Poll shows a stiffening of support for the Fiscal Compact…

Interesting to note that since the referendum was announced support for the fiscal compact has stiffen considerable since the Sunday Business Post last polled on the matter in late January, when yes shaded it by 53 to 47. With the announcement that widens to 60-40:

What’s interesting to see how the trend goes. This is not likely to be like either of the Lisbon debates, a document which was obscure and argument hard to follow or even verify. Not signing the fiscal compact has immediate implications for Ireland alone that hard to avoid.

It would not, as pointed out here previously, automatically mean that Ireland leaves the Eurozone. But it would mean a search for funding on the bond market that without either a substantial haircut on the bank debt, or in the worst case scenario a full scale default.

Lisbon for all it represented a revolt first time round, the result of the second demonstrated some of the economic vulnerablity felt by the country:

Colm McCarthy further underlines the objective weakness of the those advocating a No vote:

The country is subject to objective reality, rules or no rules. The objective reality is that the Government is bust, unable to borrow from volunteer lenders and reliant on the goodwill and forbearance of the EU and the IMF.

The banks are also bust and would close tomorrow without the support of their foreign owners or, in the case of the domestic banks, the provision of credit from the European Central Bank.

Objective reality cannot, unfortunately, be suspended through referendum. Nor can the decision to abolish the Irish currency and join Europe’s ill-designed and unreformed currency union back in 1999. The bank bondholders, rashly guaranteed in the autumn of 2008, have largely been paid. None of this can be undone by voting against the treaty.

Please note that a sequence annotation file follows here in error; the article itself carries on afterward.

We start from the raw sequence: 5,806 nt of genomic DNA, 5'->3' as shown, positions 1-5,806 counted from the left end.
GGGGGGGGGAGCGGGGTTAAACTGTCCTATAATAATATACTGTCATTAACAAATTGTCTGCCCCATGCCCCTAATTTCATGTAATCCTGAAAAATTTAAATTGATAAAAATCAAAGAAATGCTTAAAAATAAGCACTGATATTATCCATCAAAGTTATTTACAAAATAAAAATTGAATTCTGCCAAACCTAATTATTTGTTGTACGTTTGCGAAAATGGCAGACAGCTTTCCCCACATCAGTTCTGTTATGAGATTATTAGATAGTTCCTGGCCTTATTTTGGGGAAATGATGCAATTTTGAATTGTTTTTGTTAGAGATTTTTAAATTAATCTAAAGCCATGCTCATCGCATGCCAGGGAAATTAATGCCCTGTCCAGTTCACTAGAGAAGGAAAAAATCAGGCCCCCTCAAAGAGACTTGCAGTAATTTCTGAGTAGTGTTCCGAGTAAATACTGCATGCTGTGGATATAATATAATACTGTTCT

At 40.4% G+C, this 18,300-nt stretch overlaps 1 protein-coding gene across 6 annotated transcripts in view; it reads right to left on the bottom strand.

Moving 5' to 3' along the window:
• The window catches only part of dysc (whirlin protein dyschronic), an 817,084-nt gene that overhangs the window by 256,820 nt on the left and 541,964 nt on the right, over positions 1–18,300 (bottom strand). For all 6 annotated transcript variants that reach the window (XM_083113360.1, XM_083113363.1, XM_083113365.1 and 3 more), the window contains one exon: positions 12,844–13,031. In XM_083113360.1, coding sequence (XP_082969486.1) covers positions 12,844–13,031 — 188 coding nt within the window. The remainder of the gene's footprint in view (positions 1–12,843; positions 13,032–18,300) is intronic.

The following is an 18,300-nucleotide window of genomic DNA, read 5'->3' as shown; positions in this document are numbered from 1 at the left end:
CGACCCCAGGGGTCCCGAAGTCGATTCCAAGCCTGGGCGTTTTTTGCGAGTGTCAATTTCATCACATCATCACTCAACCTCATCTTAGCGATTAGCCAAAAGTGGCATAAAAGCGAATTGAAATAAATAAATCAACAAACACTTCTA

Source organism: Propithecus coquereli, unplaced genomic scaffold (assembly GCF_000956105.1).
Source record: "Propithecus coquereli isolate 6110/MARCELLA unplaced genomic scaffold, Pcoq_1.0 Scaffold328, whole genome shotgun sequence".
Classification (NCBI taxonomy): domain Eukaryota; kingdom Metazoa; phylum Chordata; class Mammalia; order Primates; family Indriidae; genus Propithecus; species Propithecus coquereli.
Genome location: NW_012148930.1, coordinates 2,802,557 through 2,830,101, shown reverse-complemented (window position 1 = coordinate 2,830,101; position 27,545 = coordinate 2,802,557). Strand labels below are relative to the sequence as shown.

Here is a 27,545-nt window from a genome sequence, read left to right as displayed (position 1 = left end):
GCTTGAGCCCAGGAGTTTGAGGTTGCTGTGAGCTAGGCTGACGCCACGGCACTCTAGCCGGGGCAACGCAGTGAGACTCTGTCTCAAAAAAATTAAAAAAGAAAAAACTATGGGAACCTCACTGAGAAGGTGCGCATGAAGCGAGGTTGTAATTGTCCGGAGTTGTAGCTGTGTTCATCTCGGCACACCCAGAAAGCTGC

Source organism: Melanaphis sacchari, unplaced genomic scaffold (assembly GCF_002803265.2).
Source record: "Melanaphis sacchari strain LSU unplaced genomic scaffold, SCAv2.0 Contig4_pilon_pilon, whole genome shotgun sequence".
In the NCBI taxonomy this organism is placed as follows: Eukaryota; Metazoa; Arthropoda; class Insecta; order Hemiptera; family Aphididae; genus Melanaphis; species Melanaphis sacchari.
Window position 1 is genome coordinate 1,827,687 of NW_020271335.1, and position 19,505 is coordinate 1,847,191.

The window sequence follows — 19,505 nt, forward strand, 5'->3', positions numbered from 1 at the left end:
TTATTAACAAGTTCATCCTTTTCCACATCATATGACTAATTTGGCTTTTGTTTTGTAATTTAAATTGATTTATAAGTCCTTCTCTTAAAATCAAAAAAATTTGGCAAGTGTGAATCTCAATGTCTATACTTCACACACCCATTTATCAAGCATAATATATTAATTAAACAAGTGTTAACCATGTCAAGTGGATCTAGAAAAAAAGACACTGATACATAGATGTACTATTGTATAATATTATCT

Sinn Fein will line up against, regardless of ‘objective reality’ (its residual, ‘No is good for publicity’ stance).

The two government parties will continue to calm they are negotiating to get some restructuring of the debt from the now long dead Irish Anglo Bank,

And Fianna Fail will play its constructive opposition (which means attacking on the things it did not have it’s fingers on in the last government.

No one, but no one thinks the compact will sort the basic problems out. But you could argue that it was never intended to. It will test the political will of all countries in the Eurozone to make a conscious decision whether to to stay on board or jump off…

Mick is founding editor of Slugger. He has written papers on the impacts of the Internet on politics and the wider media and is a regular guest and speaking events across Ireland, the UK and Europe. Twitter: @MickFealty